Guyana’s women can play key role in meeting 53,000 labour gap – CLBD Director

  • Kiana Wilburg
  • May 28, 2024
  • Articles

To support the substantial growth taking place across Guyana’s industries including agriculture, construction, and oil and gas, authorities must find at least 53,000 new workers. To bridge this labour gap, Director of the Centre for Local Business Development (CLBD), Dr. Natasha Gaskin-Peters said there are a multiplicity of positive outcomes to be had by harnessing the potential of women towards this cause.

During an interview on the Energy Perspectives Podcast, a programme powered by the Guyana Energy Conference and Supply Chain Expo, Dr. Gaskin-Peters acknowledged the government’s intention to import skills. To complement this approach, as well as other initiatives geared at upskilling the populace, she believes women ought to be targeted to help support the nation’s labour needs.

Expounding on the growing demand for labour, Dr. Gaskin-Peters shared that this subject was explored in depth via a 2023 study. That exercise was executed by the CLDB in collaboration with the University of Guyana (UG) and other agencies. It was funded by the Greater Guyana Initiative (GGI), a  GY$20 Billion commitment (US $100 Million) by Stabroek Block partners, ExxonMobil, Hess and CNOOC, for capacity-building initiatives over a period of 10 years.

“That survey we did states that we need over 53,000 new workers and that is across only five sectors and there are 22 in the economy. So, there is definitely a need for importing skilled talent,” said Dr. Gaskin-Peters, adding that it was also one of the overarching recommendations in the 2023 study.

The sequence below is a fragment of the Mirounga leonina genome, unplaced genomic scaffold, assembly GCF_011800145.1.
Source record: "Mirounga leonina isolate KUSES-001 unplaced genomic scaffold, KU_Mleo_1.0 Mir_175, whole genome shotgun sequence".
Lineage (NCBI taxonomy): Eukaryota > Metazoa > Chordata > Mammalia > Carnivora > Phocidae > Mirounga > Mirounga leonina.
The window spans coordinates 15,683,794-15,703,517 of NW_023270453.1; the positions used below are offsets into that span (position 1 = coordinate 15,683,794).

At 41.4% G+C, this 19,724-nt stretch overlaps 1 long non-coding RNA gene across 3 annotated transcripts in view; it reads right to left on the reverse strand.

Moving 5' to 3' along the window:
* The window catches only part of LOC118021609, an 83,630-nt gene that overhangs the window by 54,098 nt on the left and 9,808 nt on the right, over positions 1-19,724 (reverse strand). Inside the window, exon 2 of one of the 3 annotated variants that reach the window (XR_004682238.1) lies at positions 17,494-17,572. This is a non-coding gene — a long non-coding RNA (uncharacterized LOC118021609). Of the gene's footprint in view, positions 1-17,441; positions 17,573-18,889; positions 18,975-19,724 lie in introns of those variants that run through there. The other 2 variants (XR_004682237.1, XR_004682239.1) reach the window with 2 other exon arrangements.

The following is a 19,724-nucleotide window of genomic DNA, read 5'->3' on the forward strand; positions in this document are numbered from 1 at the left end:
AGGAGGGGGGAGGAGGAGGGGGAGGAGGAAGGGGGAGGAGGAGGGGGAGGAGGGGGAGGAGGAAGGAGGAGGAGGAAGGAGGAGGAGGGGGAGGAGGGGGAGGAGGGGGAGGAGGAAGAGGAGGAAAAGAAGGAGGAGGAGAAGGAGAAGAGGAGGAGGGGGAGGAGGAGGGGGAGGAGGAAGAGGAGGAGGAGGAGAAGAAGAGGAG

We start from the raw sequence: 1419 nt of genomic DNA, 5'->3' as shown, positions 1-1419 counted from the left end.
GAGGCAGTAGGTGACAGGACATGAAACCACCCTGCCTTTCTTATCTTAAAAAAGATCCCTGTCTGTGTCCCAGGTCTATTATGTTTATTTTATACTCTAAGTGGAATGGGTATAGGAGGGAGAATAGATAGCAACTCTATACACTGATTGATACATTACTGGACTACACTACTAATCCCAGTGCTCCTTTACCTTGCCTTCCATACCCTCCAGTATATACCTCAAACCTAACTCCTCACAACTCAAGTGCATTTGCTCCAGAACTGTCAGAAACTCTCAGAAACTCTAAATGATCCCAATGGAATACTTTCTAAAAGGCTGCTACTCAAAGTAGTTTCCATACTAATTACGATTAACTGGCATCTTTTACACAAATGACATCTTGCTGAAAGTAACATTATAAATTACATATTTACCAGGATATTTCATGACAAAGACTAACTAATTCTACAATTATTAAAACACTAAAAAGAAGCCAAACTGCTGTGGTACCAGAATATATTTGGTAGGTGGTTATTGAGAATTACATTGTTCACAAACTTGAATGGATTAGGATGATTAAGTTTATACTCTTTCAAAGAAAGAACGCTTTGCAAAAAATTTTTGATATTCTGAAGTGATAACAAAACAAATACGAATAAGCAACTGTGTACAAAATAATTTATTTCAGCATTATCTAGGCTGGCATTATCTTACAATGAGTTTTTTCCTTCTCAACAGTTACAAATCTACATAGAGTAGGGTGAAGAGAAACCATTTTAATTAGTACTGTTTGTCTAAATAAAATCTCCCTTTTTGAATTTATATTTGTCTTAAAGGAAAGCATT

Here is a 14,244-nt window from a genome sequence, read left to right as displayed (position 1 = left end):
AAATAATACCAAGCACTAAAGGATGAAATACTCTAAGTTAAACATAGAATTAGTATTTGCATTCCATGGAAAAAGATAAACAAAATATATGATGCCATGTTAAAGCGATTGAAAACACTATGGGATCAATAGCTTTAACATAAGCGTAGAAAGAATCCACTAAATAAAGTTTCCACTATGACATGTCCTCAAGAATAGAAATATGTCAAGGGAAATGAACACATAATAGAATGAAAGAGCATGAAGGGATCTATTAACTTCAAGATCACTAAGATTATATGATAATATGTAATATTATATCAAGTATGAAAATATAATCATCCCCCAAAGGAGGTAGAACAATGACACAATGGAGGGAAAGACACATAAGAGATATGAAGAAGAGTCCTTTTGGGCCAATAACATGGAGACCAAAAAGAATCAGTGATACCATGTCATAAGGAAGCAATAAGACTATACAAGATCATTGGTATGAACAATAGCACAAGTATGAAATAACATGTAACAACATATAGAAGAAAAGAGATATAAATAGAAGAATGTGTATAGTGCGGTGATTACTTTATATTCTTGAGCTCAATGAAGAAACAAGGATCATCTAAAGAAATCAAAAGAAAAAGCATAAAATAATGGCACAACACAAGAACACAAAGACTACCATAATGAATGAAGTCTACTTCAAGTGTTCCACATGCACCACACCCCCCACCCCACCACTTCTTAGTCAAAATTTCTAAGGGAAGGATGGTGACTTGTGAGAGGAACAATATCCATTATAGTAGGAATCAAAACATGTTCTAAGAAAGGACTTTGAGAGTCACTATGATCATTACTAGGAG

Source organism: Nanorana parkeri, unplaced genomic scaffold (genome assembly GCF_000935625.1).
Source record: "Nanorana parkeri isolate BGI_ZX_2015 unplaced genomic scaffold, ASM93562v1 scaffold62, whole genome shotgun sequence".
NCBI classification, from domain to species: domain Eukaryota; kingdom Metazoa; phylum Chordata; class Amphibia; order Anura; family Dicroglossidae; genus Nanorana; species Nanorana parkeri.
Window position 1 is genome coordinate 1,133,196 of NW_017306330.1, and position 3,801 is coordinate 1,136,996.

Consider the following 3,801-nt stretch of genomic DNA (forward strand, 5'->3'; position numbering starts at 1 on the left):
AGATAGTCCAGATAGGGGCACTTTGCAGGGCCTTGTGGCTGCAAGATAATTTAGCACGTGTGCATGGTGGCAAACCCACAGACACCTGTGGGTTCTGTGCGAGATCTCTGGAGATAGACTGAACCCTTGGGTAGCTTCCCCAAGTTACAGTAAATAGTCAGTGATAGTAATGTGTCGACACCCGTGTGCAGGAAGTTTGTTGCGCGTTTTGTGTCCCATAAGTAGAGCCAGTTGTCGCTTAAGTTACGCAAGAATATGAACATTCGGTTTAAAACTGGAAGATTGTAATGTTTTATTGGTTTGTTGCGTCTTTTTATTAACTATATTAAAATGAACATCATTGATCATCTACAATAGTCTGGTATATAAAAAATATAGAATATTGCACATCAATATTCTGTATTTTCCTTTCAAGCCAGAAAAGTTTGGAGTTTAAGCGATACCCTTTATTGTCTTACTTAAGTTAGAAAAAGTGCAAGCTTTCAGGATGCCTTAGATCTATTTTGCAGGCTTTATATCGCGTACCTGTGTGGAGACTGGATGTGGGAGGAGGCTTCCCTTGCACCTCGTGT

The report also urged authorities to establish a Labour Market Information System (LMIS) to improve data analysis; improve the quality of TVET courses for high-demand trades; and introduce one year pre-university bridging programmes in science and math to allow more students to qualify for degree programmes.

In addition to the foregoing, the CLBD Director stressed the need for authorities to implement policies that integrate more women into the workforce. To help women, particularly those with children, she said consideration can be given to policies on childcare while women tend to their jobs. “…Government has started some initiatives in training and childcare support services but broadening those would be ideal,” said the economist.

From the Centre’s perspective, she said support is offered through its AccelerateHer programme. This initiative offers participants the opportunity to learn the fundamentals of marketing and building their business.

“…This programme has really mentored women and I find sometimes women can be challenged as it pertains to their confidence and public speaking and that programme really helps them with how you pitch your business, how you market, and giving them that sense of aggression within the business community. You see these women flourish after the programme…,” the economist shared.

By leveraging the potential of women, Dr. Gaskin-Peters believes that the country can not only address labour shortages, but also promote gender equality while striving for a more inclusive and resilient economy.